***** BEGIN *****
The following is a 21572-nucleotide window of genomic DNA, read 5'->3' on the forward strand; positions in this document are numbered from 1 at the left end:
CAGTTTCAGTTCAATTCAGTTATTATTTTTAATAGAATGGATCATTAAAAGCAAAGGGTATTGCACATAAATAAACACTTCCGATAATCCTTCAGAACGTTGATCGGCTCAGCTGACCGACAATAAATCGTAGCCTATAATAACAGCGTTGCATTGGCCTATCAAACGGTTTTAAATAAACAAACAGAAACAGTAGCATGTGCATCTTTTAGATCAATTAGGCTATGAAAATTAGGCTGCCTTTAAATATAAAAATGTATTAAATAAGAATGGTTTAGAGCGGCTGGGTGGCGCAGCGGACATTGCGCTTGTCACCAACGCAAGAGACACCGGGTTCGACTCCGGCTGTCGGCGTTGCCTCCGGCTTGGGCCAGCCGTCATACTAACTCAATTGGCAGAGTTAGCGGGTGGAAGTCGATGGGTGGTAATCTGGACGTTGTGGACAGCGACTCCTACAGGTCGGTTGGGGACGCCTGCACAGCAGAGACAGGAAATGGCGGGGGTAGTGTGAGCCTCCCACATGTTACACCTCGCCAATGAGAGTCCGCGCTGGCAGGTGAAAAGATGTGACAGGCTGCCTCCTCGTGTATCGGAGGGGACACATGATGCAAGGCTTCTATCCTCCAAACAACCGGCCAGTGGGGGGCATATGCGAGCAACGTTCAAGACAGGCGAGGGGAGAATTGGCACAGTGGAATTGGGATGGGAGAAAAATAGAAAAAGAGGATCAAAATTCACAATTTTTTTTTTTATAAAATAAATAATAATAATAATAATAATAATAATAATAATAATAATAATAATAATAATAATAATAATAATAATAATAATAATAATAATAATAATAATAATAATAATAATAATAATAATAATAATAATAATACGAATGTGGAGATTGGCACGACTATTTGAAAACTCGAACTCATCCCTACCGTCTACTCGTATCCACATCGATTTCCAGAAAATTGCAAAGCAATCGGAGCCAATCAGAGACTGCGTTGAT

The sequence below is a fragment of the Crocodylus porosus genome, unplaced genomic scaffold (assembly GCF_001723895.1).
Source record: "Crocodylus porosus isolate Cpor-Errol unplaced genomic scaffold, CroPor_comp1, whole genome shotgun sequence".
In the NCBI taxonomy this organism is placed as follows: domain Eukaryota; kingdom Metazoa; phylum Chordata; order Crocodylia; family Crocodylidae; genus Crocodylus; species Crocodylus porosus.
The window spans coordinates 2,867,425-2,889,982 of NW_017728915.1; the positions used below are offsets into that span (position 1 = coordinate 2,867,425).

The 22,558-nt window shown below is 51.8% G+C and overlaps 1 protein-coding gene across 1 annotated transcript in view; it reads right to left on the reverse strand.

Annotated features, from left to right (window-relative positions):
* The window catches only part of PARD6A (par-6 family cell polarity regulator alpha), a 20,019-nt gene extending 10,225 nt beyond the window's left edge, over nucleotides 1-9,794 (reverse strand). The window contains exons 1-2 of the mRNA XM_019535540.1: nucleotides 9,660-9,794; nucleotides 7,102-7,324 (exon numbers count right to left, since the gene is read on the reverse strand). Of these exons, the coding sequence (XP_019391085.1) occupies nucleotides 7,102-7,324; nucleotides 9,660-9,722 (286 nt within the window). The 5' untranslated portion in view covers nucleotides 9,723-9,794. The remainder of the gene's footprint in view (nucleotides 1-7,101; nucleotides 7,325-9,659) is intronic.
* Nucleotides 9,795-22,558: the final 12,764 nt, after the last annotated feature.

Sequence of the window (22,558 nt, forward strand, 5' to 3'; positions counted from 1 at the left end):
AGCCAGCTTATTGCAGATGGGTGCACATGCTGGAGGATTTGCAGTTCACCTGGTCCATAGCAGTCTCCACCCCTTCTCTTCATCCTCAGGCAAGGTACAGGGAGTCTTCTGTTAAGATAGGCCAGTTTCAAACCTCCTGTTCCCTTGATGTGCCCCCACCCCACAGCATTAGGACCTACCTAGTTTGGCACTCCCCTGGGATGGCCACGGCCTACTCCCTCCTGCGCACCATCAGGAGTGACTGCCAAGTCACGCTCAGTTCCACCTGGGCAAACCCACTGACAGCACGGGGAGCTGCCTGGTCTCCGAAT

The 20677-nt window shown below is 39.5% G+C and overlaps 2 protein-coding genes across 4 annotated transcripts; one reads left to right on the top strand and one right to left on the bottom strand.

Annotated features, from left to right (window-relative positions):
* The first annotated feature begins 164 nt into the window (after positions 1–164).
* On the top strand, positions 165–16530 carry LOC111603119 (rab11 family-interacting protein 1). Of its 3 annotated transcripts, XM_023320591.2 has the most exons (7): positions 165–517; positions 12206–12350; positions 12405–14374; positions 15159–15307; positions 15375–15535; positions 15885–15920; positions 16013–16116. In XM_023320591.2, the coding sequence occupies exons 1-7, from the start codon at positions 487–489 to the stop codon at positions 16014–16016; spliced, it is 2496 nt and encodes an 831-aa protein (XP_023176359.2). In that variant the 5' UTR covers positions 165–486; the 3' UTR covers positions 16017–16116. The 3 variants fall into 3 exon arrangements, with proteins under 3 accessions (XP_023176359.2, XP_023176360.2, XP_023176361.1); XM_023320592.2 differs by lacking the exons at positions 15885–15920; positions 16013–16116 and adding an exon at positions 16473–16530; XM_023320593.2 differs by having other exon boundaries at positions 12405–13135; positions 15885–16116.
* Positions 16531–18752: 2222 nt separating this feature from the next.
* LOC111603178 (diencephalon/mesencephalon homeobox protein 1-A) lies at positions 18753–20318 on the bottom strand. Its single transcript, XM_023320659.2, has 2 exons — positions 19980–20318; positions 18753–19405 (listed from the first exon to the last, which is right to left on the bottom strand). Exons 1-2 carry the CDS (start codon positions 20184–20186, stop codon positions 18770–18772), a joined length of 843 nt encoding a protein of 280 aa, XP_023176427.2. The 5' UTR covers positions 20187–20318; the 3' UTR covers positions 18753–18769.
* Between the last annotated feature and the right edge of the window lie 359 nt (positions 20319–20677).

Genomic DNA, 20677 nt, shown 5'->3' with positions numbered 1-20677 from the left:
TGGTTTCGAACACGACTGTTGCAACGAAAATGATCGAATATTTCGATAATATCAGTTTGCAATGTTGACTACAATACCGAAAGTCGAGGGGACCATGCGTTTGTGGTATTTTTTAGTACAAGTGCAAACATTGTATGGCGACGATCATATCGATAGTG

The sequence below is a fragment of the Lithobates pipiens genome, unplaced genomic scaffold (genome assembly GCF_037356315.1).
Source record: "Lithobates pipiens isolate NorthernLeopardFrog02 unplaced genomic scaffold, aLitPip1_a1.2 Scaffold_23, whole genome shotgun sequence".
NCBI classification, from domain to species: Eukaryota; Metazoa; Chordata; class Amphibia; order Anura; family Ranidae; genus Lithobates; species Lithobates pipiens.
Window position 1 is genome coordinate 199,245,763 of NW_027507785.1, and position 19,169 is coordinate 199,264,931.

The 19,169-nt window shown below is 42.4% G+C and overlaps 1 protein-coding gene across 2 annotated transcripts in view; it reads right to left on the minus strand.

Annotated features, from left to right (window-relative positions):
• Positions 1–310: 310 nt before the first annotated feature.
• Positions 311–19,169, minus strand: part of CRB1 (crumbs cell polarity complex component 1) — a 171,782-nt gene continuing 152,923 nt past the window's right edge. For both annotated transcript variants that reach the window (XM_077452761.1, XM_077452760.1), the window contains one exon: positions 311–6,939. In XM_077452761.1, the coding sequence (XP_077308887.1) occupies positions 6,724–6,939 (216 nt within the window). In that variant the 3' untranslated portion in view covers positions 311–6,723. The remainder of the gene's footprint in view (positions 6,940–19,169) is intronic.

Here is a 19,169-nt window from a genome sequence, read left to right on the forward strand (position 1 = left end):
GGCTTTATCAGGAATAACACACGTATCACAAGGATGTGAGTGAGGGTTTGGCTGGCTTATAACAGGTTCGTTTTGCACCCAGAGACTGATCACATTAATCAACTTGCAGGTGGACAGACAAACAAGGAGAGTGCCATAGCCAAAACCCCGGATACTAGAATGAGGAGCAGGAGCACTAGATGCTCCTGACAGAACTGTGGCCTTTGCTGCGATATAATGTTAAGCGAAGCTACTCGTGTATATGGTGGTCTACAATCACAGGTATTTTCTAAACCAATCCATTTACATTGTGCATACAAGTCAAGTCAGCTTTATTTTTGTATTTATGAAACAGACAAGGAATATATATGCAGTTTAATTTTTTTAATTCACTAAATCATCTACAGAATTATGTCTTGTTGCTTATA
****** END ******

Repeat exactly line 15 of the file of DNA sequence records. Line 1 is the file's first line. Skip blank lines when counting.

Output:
* The first annotated feature begins 164 nt into the window (after positions 1–164).